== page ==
Following his showing at the combine, Ezekiel Elliott is a lock to be selected as the first running back off the board in the 2016 NFL draft and likely won't last past pick 25 (some mocks have him going as a top five pick). He's already been referred to as an "elite" player by scouts and appears ready-made to make an immediate impact wherever he lands. Elliott led Ohio State to the national championship title in 2014 and he collected more than 4,100 yards from scrimmage and 41 touchdowns in 28 games over the last two seasons as the workhorse back. He's already been compared to the Steelers' Le'Veon Bell and former Colts' back Edgerrin James by draft experts. But what kind of fantasy value will this first-round prospect bring to the table in 2016? Let's explore how early you might have to reach for Elliott to secure him on your fantasy squad this coming season.
» Ready to be a three-down, NFL starter
» Outstanding vision & patience
» World-class acceleration/burst
» Ball security
Some backs aren't all-systems-go when they enter the NFL. But Elliott has shouldered the load for Ohio State over the last two seasons and has put on tape proof that he's qualified to be a featured back at the professional level. In 2014 and 2015, he registered more than 600 touches and had great success in nearly every aspect of the game. His ability to break tackles, keep his legs churning and fight for extra yardage with powerful north-south running makes him a great early-down back. Plus, his burst, explosiveness and quickness moving laterally helps him stretch the field, which is an indicator that he is also a candidate to play third downs in the NFL. And as you may have heard, the more opportunities a player has to touch the football translates to more opportunities for fantasy points. When Elliott does have the ball in his hands, he has displayed excellent vision as well as patience. Elliott's stop-on-a-dime agility helps him find gaps at the line as well as locate openings at the second level which fans have seen lead to some memorable home run plays in college.
» Can be a violent runner/absorbs big blows
» Over 600 touches last two seasons
» Route running
» Possible maturity issues
In a way, Elliot's running style is both a strength and a weakness. He needs to learn, and will rather quickly, that NFL defenders hit harder than what he was used to from Big Ten defenders. If he continues to willingly put his body through the ringer the way he did with Ohio State, he may find that remaining durable and fresh is not so easy. He has taken some big blows over the last two years. His heavy workload the past two seasons may be discussed as a concern but it shouldn't deter you from considering him in fantasy drafts whatsoever.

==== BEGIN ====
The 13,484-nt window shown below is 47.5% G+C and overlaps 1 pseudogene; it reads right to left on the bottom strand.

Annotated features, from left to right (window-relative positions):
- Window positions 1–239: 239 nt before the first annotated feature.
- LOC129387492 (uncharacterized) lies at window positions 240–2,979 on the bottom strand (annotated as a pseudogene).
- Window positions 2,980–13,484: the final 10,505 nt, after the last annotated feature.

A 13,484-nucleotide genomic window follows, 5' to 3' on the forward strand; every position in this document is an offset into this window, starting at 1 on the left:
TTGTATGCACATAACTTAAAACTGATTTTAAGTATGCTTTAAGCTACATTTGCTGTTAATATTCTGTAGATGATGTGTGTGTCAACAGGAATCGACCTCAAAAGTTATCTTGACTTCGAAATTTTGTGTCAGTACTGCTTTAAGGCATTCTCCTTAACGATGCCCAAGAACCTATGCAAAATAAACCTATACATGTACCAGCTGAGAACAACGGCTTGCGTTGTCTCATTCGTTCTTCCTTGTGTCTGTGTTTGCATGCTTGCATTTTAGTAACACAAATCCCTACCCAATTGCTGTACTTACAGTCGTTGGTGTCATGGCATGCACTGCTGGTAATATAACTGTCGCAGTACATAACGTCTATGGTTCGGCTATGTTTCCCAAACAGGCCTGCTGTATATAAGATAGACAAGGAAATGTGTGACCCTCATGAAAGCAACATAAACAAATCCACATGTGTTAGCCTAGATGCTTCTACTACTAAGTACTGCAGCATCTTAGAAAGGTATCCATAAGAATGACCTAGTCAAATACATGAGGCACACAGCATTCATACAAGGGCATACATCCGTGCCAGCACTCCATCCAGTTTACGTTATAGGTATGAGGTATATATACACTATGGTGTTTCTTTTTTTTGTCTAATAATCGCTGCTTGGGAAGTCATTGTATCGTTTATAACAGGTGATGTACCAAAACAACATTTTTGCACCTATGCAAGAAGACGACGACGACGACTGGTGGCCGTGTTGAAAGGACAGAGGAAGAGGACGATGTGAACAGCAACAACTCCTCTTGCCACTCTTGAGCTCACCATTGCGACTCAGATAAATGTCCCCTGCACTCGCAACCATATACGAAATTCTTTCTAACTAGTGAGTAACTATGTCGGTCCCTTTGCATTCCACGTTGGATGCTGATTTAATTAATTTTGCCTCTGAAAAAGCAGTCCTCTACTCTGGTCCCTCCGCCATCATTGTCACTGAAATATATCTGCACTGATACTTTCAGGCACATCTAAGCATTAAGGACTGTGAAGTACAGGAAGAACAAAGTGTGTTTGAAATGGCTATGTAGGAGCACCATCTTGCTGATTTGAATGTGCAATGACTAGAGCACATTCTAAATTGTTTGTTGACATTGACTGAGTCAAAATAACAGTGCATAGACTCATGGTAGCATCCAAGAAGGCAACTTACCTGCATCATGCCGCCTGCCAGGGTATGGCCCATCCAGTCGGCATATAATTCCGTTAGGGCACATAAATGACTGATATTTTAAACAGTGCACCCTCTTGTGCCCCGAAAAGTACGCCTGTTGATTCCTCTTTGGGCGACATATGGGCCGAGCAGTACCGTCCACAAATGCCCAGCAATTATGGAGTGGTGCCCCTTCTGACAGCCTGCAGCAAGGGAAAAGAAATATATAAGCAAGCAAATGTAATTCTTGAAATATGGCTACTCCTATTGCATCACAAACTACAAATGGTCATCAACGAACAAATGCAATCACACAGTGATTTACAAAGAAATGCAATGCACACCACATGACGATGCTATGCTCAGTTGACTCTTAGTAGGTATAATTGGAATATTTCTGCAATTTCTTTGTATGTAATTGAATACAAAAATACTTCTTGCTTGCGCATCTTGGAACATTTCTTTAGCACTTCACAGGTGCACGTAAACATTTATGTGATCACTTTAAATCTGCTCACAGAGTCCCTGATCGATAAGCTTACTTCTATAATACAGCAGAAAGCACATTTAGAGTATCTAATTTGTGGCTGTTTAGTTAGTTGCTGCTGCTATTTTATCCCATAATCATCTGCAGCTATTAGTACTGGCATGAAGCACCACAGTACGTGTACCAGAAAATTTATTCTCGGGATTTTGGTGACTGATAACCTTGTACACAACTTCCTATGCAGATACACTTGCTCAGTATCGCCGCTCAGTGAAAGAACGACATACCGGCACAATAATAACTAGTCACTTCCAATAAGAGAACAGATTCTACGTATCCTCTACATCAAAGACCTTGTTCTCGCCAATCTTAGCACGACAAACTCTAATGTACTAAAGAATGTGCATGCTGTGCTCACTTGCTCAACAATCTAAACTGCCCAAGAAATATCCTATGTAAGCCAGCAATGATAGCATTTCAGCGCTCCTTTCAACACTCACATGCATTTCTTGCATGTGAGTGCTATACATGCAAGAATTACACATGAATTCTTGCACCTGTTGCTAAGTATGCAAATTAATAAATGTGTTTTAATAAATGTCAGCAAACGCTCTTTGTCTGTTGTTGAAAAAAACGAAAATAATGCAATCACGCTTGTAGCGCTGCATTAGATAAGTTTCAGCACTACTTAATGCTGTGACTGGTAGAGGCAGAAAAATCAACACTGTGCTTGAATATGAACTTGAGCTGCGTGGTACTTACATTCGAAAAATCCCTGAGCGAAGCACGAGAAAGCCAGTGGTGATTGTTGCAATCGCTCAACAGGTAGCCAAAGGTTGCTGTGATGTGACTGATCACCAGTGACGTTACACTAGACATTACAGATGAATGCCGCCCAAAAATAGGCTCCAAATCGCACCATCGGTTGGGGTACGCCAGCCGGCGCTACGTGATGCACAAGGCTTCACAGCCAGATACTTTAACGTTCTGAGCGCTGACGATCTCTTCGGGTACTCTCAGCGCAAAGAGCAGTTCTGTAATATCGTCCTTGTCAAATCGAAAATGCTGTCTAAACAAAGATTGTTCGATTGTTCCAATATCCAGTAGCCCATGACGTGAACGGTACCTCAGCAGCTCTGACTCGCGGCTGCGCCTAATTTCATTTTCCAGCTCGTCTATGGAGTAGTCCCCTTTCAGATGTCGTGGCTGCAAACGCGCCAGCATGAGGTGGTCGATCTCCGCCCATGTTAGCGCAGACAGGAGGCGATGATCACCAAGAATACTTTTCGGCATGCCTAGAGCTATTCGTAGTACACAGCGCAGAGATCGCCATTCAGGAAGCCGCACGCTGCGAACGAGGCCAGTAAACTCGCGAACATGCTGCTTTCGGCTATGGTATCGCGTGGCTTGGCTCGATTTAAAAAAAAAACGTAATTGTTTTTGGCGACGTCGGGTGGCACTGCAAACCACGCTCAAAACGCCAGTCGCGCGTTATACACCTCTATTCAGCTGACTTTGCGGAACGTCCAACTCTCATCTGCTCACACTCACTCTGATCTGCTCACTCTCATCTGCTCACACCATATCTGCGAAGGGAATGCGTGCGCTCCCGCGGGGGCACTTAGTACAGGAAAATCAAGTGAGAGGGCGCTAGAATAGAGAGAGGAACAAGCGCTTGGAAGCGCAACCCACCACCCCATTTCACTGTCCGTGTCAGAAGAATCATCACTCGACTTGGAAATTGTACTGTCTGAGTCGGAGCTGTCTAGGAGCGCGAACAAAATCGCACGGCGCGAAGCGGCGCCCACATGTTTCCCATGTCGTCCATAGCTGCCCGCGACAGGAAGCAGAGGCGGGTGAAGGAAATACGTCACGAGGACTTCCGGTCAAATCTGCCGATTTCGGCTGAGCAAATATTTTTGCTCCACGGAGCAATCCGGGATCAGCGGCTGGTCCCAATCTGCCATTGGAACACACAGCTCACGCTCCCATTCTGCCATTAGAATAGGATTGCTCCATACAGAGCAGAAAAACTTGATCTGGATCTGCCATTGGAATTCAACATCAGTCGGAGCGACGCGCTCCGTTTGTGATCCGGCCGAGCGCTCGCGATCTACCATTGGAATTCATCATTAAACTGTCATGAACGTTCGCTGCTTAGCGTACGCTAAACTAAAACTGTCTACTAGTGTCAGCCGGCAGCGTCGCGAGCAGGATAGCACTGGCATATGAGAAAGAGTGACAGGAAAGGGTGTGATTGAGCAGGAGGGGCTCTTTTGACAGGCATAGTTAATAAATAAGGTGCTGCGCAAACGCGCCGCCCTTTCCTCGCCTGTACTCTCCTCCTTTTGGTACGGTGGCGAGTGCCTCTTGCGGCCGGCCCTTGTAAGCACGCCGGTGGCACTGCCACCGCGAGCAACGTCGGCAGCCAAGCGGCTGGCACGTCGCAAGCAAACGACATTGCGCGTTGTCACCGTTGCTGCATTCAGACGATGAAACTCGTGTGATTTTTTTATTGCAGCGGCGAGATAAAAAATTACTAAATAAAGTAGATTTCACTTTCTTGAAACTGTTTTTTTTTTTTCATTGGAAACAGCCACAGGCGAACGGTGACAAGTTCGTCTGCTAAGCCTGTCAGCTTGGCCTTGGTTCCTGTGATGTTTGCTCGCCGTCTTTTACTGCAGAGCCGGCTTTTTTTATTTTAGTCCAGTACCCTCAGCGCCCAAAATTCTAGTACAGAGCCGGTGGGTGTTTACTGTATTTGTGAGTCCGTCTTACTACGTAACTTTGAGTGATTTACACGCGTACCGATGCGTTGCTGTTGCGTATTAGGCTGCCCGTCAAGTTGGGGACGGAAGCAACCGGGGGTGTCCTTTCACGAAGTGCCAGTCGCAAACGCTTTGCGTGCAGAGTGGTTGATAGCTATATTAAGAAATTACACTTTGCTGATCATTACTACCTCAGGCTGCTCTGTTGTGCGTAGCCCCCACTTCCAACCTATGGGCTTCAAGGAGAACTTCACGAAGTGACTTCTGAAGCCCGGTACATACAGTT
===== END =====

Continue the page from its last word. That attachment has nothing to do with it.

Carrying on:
As stated above, Elliott had success in nearly every aspect of the game in college. But with a combined 55 receptions the last two seasons, there's a chance that if he lands in a committee situation (and every NFL team uses some kind of backfield rotation), he could cede some third-down work to a more specialized pass-catching back. His route running isn't completely refined yet, but he makes things happen once the ball is in his possession. To be extremely nit-picky, another knock on Elliott is his maturity level. He responded negatively to the press following a November loss to Michigan State last year, but that one incident should not be considered a deal-breaker.
Ideal fantasy fits
All three teams listed are in dire need of a bell-cow type of back who can carry an offense on his shoulders. Simply put, Elliott fits the bill. Dallas made due with Darren McFadden during a lost 2015 campaign, but the team's offensive line is still one of the best in the league and any rookie running back would jump at the chance to run behind it. In Houston, Arian Foster's days are numbered, if not completely over. He's coming off a torn Achilles and entering his age 30 season. The Texans, who ranked among the worst in the NFL in yards per carry last season, could use a talent like Elliott to spark the run game. The Giants are an interesting option as well. Four different backs split an ugly 380 carries for New York's endless committee last season. The one worry there would be that Elliott could be spelled by Shane Vereen on passing downs.
Early fantasy draft projection
A first-round talent like Elliott will be the primary option out of the backfield for whichever team he lands with, which is great news for fantasy managers. If he can prove that his pass-blocking is up to par at the professional level, he'll likely be on the field as a three-down back and, barring some sort of committee approach, the former Buckeye has potential to put up top 15 fantasy numbers at his position as a rookie. He's already being drafted at the top of Round 4 in MFL10s and if he lands in an ideal situation (Dallas) and puts on a show in the preseason, expect his ADP to rise even higher come August. Whether you play in an auction, re-draft or dynasty league, you'll be paying a premium for this rookie running back in 2016.